Last Updated on by Michael Brockbank
Adding a table of contents can do wonders for longer blog posts. It helps visitors find specific information quickly. But, what if you want to add one without installing a plugin in WordPress? Today, I’m taking a look at the Topic Table of Contents generator and seeing if it’s worth using.
Keep in mind, I’m only reviewing the WordPress table generator from Topic. The website is full of other tools for SEO as well as a few others I might look at later.
What is the Topic Table of Contents Generator?
A table of contents is a section of the post or page that highlights the points of the text. It lets visitors know what to expect and how to find specific sections.
A table of contents generator helps you create these sections with little-to-no fuss.
Topic, an SEO-based content company, gives you free access to a generator that you can use without needing a login or registration information. However, you do need to copy and paste a code snippet into WordPress.
This, in and of itself, isn’t all that difficult. But if you want to change its structure and appearance after the fact, you’ll need to brush up on website programming to edit the code.
How Well Does the Generator Work?
Generally speaking, the app functions as intended without hangups or drastic side effects. And from what I can tell, there are no issues when it comes to PageSpeed Insights scores.
The table of contents generator is easy enough to use. Simply add your URL and the system will do the rest.
Lets You Pick and Choose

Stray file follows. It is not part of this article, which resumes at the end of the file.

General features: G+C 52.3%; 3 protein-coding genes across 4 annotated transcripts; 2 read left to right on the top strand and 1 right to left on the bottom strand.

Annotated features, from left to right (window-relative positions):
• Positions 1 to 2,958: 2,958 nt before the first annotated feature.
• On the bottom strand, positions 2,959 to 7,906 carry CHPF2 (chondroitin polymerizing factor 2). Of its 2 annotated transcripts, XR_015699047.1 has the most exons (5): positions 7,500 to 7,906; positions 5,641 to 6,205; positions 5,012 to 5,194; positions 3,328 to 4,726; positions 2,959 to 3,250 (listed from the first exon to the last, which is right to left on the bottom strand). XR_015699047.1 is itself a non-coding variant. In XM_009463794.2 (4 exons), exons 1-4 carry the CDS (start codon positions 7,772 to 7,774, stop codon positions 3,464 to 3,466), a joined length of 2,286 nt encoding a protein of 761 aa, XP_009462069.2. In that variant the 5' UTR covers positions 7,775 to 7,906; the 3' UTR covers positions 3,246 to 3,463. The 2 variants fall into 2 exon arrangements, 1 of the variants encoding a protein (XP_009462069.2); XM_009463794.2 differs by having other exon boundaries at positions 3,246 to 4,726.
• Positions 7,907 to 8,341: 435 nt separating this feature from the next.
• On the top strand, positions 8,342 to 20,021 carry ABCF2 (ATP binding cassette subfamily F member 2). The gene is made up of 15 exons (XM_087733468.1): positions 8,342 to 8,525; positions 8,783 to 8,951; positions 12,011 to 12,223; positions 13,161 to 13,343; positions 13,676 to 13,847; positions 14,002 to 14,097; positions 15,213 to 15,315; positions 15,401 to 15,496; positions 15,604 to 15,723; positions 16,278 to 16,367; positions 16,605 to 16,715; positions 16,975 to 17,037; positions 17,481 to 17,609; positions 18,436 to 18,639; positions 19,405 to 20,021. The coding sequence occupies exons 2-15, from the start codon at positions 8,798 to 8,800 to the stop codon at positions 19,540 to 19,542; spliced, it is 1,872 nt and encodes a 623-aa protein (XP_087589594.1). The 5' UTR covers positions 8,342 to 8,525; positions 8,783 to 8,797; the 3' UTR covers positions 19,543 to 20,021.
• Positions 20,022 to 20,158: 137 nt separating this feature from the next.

One of the things I like about the Topic Table of Contents generator is how you’re able to pick and choose what elements are added. Of course, you can also do this with most plugins.
However, I can ignore certain things from being included, such as specific headings. With the plugin I use, I would have to enter the text of the heading or the “H” code entirely.
Picks Up Sidebars as Well
When searching through your site, Topic will pick up and add sidebar headings to the table of contents. This is kind of annoying as I now have to go through and remove each of them before making the table.
With a plugin, it scans only the actual content of the blog post.
OK Design Options
The table of contents generator only has a handful of design options available. You can change the text between six different statements, choose from 18 base colors, and alter the alignment on the page.
Theoretically, you should be able to use a color scheme that is closely related to your site’s overall layout. I just prefer to have more flexibility in customization.
Then again, this is a free ToC generator, so what can you expect?
I do, however, like the pastel colors that are available.
Must Use Embed Code
The generator will give you a code to embed into WordPress. This isn’t normally an issue, especially with how easy Gutenberg makes adding custom code.
Essentially, it’s just a copy and paste directly into your webpage. If you’ve never done this before, I suggest taking a look at Topic’s tutorials for adding the code from the table of content generator…which I mention next.
Tutorials for WordPress
I was going to complain about the video quality when switching to full screen for the instructional videos. But, they cleared up shortly after starting.
I guess that’s the difference between hosting videos on Vimeo vs YouTube.
At any rate, Topic does a good job easily breaking down how you can add the ToC to WordPress.
Tiny Font Used